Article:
Just the words “Return to Monkey Island” can mean something different depending on who you are. For creator Ron Gilbert, it means returning to a series he first worked on back in 1990 and adding another page in his plucky protagonist’s scrapbook of memories. For the pirate protagonist himself, it means continuing the journey he started several games ago and getting into new adventures to find that elusive secret he’s been trying to find for decades. And for you, depending on when you played the original, it can be nostalgic voyage of rediscover and reflection.
I actually didn’t play the original game until a few years ago so Return to Monkey Island was a unique experience for me, feeling both familiar and fresh at the same time. However, if this is a game you grew up on, then it will definitely make you feel like you are seeing your old friends again as this point-and-click adventure revisits elements of previous games to make you feel right at home. From characters you may have forgotten about, to clever lines that pull the story together, to even more challenging puzzles that keep you invested in figuring them out, Return to Monkey Island is a treasure trove of fun.
What I really enjoyed about Return to Monkey Island is that the events in the game are told by Guybrush Threepwood to his son on a park bench in the present day. This framing also lets us realize that Guybrush is older now and his son is part of a new generation of pirates with their own ideas of what adventures should be like. When you consider the original game is over 30 years ago, this framing also gives this installment a very nostalgic, albeit meta, feel to it. Like Guybrush, you are older, too, and each time he mentions something that happened in a previous game, you can’t help but reminisce alongside him.
To add to this nostalgia, the first few minutes in the game introduce you to characters from the original that any fan of the series will instantly recognize. Because the game starts you off on Melee Island, the original’s location, you will run into familiar faces such as Elaine Marley, the Voodoo Lady, and even the eccentric Stan. What’s more, characters like Cobb and his meme-worthy “Ask me about Loom” button will remind you of an era of video games gone by, as happy or poignant as that may make you feel. Oh, and you can ask him to repeat the line, too!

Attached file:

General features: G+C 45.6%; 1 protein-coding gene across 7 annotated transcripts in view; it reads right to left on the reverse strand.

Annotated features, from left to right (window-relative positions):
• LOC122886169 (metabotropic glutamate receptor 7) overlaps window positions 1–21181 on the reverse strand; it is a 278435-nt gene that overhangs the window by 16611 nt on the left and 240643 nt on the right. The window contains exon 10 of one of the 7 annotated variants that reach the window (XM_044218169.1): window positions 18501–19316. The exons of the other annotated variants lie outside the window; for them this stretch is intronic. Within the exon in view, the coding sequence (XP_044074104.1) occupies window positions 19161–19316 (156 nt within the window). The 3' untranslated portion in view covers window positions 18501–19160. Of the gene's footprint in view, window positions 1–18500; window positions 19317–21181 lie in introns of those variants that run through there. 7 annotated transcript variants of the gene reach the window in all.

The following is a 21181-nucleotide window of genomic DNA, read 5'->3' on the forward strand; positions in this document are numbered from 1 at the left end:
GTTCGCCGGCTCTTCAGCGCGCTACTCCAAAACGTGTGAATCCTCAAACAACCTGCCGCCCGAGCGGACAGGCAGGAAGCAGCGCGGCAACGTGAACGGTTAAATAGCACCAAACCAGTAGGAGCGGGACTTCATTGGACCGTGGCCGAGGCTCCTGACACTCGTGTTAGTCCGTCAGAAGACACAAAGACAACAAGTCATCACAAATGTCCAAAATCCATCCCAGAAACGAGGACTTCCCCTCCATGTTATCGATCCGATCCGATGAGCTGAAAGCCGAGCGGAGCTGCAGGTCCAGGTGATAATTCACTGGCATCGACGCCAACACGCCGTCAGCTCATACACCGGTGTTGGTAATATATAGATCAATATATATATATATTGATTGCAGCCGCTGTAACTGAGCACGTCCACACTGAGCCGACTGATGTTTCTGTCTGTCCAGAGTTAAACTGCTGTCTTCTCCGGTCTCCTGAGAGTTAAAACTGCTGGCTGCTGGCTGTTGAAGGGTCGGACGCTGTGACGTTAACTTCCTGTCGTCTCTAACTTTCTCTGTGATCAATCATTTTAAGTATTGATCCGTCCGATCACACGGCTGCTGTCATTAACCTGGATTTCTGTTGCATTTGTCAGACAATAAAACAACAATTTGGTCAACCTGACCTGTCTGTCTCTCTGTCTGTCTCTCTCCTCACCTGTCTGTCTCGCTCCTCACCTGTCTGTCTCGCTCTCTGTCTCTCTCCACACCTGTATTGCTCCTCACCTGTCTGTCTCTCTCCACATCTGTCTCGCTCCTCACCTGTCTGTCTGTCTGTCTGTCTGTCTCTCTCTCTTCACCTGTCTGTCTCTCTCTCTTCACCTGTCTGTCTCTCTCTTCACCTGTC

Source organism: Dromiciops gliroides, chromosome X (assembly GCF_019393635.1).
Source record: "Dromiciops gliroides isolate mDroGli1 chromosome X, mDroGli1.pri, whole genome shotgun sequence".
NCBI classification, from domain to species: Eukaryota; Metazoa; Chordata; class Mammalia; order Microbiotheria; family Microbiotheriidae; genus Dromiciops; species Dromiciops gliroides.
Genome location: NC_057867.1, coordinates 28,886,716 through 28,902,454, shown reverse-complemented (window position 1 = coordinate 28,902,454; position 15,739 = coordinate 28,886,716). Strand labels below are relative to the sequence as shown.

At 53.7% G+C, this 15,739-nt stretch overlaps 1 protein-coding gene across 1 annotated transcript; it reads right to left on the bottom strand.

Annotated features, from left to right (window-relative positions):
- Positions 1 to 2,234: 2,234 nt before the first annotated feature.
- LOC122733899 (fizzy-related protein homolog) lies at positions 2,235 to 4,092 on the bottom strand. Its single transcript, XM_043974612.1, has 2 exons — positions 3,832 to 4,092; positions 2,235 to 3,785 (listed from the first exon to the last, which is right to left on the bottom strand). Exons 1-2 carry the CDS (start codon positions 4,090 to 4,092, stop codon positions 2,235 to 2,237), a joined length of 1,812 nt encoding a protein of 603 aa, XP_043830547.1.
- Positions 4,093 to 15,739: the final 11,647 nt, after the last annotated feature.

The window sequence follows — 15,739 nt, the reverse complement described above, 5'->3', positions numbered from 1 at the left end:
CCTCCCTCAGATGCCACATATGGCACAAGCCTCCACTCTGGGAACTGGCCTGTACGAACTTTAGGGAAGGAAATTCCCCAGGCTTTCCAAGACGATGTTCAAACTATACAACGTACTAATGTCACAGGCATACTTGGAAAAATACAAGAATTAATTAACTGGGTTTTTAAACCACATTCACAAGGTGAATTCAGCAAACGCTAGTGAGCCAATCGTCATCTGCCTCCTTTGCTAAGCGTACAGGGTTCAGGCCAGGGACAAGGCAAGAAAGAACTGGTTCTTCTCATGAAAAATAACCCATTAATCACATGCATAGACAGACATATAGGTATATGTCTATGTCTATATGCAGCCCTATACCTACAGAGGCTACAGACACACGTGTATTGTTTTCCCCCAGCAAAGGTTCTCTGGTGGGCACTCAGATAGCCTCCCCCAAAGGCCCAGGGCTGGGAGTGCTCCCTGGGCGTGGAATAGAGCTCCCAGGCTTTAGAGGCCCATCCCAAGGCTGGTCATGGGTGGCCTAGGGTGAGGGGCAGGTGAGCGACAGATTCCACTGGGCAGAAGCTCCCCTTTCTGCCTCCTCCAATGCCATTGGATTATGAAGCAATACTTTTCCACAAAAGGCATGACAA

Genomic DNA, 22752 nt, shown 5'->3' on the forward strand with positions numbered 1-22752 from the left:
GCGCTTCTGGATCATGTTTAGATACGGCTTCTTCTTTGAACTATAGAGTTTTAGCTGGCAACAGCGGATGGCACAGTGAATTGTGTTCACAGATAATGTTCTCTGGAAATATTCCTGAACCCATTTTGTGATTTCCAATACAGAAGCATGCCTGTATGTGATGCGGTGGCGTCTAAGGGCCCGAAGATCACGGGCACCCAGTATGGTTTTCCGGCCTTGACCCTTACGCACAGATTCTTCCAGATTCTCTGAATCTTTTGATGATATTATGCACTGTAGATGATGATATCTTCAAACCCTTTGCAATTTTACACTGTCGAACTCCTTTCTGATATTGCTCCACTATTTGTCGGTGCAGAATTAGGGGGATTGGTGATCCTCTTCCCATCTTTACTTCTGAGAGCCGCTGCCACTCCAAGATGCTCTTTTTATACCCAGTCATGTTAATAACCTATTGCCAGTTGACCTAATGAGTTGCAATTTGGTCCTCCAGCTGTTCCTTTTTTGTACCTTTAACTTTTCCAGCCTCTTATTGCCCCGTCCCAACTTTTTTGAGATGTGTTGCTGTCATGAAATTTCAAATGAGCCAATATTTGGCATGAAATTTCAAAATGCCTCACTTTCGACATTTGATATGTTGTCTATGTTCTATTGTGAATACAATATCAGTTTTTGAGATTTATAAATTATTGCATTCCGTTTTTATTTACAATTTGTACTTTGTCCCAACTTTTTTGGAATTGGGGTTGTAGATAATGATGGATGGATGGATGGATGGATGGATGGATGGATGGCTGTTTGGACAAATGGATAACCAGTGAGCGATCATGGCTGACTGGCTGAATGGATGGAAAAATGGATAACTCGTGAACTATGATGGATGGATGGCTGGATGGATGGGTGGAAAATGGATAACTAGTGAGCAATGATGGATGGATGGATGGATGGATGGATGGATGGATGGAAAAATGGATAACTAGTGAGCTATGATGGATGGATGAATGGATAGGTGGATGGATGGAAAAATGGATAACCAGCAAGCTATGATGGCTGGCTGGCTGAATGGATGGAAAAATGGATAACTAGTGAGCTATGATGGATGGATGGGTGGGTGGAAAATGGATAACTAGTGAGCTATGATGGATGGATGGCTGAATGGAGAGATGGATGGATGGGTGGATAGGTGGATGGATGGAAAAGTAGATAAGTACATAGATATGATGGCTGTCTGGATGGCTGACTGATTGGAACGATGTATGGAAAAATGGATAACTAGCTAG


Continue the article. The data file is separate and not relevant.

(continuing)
- A soothing experience that you want to complete from start to finish;
- Witty and clever brand of humor;
- Puzzles that challenge you and leave you feeling accomplished.
- Lots of back tracking near the end;
- Some backstory is required to fully enjoy the game.
What’s unique about all of this is that the game will feel familiar without actually looking a pixelated floppy disc game from 1990. The updated art style gives the various locations you visit a charming warmth that lulls you in. Even the creepy locations on Terror Island make you want to explore them as their backgrounds not only contain subtle animations but are also filled with so much detail and personality. Of course, the whole point of the game is for you to explore everywhere you go in search of clues to your next point of interest so it makes sense these backgrounds are as lavishly decorated as possible, but even quick cutscenes during item exchanges bring the game to life.
Similarly, its soundtrack has also been reworked but still features classic sounds like catchy Caribbean beats and LeChuck’s theme song. These songs add a soothing tone to the overall game that make it a relaxing experience you can play at your own pace. It may take you about 7-9 hours to beat it depending on how quickly you solve everything (even faster if you use hints), but its soothing soundtrack wants you to savor every moment of it—and you should.
Despite all the fan-service, Return to Monkey Island also offers plenty of new characters and a fresh story that bring the series to the present. These new characters are just as interesting as the ones fans have known for years and add a new layer of intrigue and conflict to the game’s plot, which, as usual, requires you to do some puzzle-solving to move forward. From borrowing books to impersonating zombies to going on a quest to become queen, the tasks the game has you doing continue the clever humor the series is known for but also involve some thinking on your part to figure out.